Lessons from Steve Radcliffe’s ‘Leadership Plain and Simple’

In his inspiring book, Steve Radcliffe simplifies the principles of leadership into three simple concepts: Future, Engage and Deliver. Here are my top learnings from the best book I have read on the subject.

1. The best leaders have a clear vision of the future they want, and are guided by it daily.
“If there is only one idea you take from this book, my request is that you make it this one. Leadership is not about your competencies, skills and personality. It’s first and foremost about being in touch with what you care about and then going for it.”

2. The first question to ask yourself is ‘What do you care about?’ What matters to you, what’s important to you, what your value most or what you have most passion for. You can only be a great leader for things you care about. If the answer doesn’t give you an energy boost, by tapping into your energy of passion, pride and possibility, you haven’t got to the real issue yet.

3. The second question is ‘What do you want to lead for?’ to work out what you want to actually make happen that relates to what you care about. For many, this will open up exciting possibilities, others may want to consider a coaching session to provide the right questions to come up with a compelling vision that excites them as well as their significant others. Until you get to that point of commitment, hesitancy and ineffectiveness are always in the background.

It makes sense that to communicate as an authentic leader, you have to find themes that resonate personally with you.

4. Use your answers to the questions above to give you a powerful lens through which to consider current reality. Compare what exists now with how you want it to be. How big is the gap between the two? What’s missing from today or last week that you want to see in the future? Where do you need to work to move fastest to the future you want, starting today?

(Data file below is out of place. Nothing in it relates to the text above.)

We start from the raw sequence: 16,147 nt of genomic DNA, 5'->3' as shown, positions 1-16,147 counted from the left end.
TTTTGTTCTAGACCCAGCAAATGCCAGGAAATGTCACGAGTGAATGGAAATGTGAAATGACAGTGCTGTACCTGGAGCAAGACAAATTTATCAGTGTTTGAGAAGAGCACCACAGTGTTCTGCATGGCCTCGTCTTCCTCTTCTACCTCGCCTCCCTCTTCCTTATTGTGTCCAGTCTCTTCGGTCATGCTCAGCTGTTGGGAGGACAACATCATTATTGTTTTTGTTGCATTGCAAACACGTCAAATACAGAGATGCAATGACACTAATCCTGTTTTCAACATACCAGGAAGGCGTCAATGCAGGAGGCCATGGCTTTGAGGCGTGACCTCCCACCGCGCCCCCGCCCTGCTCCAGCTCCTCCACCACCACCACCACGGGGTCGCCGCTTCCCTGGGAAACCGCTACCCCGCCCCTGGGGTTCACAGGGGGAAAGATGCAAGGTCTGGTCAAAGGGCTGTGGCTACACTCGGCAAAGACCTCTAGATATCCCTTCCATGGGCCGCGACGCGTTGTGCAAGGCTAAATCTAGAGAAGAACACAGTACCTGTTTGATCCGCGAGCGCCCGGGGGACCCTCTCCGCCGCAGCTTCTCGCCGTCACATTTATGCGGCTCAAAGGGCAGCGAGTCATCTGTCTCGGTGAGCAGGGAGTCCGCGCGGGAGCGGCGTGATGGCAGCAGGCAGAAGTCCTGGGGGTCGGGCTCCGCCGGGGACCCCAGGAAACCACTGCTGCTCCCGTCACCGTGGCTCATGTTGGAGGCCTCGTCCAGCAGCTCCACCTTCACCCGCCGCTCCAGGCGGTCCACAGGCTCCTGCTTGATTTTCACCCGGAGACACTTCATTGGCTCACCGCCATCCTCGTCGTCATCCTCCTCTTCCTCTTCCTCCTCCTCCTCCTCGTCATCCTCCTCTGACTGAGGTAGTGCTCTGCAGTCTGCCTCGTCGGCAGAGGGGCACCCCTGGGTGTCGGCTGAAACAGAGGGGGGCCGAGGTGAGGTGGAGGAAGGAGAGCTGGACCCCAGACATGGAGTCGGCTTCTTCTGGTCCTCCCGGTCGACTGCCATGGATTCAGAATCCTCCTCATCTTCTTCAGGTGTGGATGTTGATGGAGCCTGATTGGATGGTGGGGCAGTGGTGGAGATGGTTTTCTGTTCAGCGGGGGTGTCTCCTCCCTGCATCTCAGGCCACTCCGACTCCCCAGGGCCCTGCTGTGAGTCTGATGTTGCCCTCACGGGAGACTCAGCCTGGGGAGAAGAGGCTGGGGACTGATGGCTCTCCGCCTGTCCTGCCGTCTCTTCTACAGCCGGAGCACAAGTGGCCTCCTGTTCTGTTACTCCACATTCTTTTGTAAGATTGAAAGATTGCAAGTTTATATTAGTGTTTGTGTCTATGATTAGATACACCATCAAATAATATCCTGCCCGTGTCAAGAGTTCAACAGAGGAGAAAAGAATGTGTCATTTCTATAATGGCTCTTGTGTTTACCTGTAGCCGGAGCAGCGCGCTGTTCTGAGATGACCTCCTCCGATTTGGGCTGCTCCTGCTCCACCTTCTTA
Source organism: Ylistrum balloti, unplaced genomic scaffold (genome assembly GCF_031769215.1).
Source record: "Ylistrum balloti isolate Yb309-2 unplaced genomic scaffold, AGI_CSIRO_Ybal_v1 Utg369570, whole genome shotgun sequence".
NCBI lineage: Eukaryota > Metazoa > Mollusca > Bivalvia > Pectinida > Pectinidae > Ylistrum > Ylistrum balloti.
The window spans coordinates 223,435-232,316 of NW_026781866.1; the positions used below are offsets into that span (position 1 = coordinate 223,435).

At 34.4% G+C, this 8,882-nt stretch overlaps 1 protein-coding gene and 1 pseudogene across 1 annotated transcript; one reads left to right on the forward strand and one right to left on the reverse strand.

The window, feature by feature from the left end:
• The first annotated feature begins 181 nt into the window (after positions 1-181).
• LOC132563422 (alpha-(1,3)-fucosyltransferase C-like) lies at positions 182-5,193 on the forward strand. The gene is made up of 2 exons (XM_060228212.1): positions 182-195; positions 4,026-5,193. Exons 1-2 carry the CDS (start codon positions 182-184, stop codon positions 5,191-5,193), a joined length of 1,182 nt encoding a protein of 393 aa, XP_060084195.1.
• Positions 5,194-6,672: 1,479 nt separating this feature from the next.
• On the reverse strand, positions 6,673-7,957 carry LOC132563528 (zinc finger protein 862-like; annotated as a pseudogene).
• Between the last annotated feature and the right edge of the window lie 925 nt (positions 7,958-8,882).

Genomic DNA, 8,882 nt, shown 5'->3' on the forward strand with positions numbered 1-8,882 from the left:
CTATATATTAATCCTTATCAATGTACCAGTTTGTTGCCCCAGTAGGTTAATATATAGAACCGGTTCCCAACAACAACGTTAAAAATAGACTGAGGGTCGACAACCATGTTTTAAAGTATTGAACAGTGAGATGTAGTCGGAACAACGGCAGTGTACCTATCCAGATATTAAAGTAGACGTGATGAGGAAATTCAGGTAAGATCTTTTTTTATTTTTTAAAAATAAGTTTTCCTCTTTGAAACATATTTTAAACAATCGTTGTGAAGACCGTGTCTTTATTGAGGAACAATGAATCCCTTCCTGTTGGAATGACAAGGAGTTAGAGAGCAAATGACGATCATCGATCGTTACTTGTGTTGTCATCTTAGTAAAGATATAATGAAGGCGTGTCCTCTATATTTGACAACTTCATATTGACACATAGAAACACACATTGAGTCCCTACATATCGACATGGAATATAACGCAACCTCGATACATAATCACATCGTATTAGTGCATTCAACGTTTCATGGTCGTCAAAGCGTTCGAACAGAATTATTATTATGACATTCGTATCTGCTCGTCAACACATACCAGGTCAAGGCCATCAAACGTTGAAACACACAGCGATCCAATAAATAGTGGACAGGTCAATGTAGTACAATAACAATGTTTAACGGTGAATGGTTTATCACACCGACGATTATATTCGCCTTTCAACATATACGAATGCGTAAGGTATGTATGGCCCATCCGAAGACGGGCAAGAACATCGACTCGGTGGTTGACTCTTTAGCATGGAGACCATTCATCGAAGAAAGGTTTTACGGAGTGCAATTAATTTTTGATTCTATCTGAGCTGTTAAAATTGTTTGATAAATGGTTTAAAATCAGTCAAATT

5. Use your vision to give you clarity and the power to bounce back on bad days. When you are beset with limiting beliefs, or are feeling powerless, trapped or ineffective, think about what you are like at your best, as Radcliffe says ‘when you’re being just who you want to be’ and write it down, leaving no room for modesty. ‘Imagine if you were that way now, what you would do, how you would feel, how you would speak. Allow yourself to be uplifted by being connected to who you are when you’re at your best…This is one of the most powerful practices I can suggest to you’.

6. Radcliffe points out that not enough people realise the fundamental difference between engage and communicate or tell. He quotes Neil Tichy: ‘Leaders focus on how they make people feel after each interaction’ (my italics).
Think of the characteristics of people you’ve been engaged by, or how you are at your engaging best and practice them authentically. They may well include enthusiasm, listening to opinions, a hook or a point of interest for the individual being addressed, and a request to do something.